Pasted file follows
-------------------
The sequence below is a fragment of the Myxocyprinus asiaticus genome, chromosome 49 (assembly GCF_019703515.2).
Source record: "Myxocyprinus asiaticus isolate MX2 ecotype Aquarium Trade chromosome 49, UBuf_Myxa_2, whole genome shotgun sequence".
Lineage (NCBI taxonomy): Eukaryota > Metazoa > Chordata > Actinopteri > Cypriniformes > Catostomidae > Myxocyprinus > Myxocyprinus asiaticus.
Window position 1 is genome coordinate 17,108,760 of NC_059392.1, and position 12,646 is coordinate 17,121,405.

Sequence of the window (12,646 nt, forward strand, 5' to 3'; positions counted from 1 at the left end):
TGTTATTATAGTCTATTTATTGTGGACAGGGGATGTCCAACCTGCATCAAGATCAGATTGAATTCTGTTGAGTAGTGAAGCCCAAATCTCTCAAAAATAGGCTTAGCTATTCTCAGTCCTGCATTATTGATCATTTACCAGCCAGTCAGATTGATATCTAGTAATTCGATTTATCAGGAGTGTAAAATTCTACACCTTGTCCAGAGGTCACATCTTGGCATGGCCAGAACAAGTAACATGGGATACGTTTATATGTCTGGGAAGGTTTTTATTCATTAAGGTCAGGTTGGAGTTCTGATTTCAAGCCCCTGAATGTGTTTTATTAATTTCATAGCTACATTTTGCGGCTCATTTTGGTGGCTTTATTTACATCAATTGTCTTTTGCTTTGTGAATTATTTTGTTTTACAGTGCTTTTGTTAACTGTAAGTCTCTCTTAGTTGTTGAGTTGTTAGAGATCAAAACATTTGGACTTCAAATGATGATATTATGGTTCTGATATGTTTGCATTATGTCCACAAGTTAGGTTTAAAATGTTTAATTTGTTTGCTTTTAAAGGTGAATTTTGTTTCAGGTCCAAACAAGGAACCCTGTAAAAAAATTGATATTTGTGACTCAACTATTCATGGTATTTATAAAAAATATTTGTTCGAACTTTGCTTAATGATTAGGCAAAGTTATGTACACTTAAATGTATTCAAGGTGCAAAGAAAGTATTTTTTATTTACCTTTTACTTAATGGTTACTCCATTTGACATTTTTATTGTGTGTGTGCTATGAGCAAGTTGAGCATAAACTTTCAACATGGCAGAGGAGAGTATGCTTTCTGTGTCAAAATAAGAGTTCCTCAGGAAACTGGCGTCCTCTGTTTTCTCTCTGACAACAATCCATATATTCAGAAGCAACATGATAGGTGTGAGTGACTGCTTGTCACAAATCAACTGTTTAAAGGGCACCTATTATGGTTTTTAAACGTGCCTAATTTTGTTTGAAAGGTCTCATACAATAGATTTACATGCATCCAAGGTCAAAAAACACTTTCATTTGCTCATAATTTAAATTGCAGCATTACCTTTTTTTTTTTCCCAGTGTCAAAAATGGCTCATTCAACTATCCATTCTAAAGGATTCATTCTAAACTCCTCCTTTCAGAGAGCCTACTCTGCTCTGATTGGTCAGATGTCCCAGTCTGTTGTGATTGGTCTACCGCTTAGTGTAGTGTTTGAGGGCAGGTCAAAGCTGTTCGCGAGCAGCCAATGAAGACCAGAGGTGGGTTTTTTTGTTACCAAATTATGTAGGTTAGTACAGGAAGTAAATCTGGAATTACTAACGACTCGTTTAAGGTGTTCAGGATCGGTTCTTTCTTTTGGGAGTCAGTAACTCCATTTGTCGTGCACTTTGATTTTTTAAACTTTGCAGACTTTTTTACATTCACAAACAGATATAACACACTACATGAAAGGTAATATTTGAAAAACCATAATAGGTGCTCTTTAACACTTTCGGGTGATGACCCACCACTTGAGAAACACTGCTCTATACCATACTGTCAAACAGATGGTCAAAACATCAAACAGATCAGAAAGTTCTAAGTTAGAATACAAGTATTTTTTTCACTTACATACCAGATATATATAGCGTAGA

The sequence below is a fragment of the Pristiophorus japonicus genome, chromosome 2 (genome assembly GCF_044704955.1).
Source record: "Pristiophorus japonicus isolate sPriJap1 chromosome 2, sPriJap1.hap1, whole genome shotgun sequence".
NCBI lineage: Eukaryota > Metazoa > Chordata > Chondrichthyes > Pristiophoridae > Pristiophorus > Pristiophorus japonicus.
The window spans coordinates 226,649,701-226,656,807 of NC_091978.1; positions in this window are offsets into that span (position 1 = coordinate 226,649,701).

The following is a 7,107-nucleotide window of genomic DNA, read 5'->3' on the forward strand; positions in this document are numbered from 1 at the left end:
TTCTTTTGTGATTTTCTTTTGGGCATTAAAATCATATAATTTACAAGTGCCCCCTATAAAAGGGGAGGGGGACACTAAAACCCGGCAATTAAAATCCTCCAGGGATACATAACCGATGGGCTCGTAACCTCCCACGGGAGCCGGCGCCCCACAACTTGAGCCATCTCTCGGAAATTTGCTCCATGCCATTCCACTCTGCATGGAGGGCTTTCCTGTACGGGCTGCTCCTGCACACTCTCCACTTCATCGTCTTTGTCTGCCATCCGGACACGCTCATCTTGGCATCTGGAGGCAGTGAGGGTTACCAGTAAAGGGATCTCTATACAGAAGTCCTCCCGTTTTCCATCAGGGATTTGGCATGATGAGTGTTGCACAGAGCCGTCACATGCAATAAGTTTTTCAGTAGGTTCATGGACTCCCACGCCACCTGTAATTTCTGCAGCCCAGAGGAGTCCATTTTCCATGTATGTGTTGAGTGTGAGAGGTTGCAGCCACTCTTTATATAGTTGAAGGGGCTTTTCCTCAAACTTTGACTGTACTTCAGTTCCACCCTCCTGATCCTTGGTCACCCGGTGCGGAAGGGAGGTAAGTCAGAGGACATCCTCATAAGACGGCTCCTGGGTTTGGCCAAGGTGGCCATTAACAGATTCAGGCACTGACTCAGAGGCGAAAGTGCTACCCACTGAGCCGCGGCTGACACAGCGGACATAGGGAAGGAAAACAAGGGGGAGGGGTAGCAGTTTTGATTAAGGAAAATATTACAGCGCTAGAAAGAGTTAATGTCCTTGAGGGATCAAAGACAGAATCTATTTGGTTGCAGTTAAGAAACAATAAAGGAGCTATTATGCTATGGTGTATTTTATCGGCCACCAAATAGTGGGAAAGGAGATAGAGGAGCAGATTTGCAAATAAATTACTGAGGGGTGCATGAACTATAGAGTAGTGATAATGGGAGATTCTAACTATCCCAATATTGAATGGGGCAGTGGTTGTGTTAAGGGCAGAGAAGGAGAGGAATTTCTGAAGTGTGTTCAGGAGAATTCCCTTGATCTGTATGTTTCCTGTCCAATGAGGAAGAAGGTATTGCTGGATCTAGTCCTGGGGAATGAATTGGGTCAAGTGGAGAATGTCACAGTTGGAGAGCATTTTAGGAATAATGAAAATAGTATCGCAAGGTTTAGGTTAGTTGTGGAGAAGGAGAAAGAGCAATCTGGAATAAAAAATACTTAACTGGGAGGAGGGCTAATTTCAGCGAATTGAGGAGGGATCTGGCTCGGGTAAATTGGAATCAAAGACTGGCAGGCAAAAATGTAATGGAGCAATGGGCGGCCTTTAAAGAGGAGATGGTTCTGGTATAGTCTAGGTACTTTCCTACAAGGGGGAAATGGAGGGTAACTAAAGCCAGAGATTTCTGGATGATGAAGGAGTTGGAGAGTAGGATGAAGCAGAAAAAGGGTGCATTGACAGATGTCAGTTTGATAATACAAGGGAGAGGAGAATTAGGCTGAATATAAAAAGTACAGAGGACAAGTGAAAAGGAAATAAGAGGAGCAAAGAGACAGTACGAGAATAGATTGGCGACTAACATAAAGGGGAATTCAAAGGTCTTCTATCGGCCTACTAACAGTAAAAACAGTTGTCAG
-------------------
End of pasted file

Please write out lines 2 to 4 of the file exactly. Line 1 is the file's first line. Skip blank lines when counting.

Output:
Source record: "Myxocyprinus asiaticus isolate MX2 ecotype Aquarium Trade chromosome 49, UBuf_Myxa_2, whole genome shotgun sequence".
Lineage (NCBI taxonomy): Eukaryota > Metazoa > Chordata > Actinopteri > Cypriniformes > Catostomidae > Myxocyprinus > Myxocyprinus asiaticus.
Window position 1 is genome coordinate 17,108,760 of NC_059392.1, and position 12,646 is coordinate 17,121,405.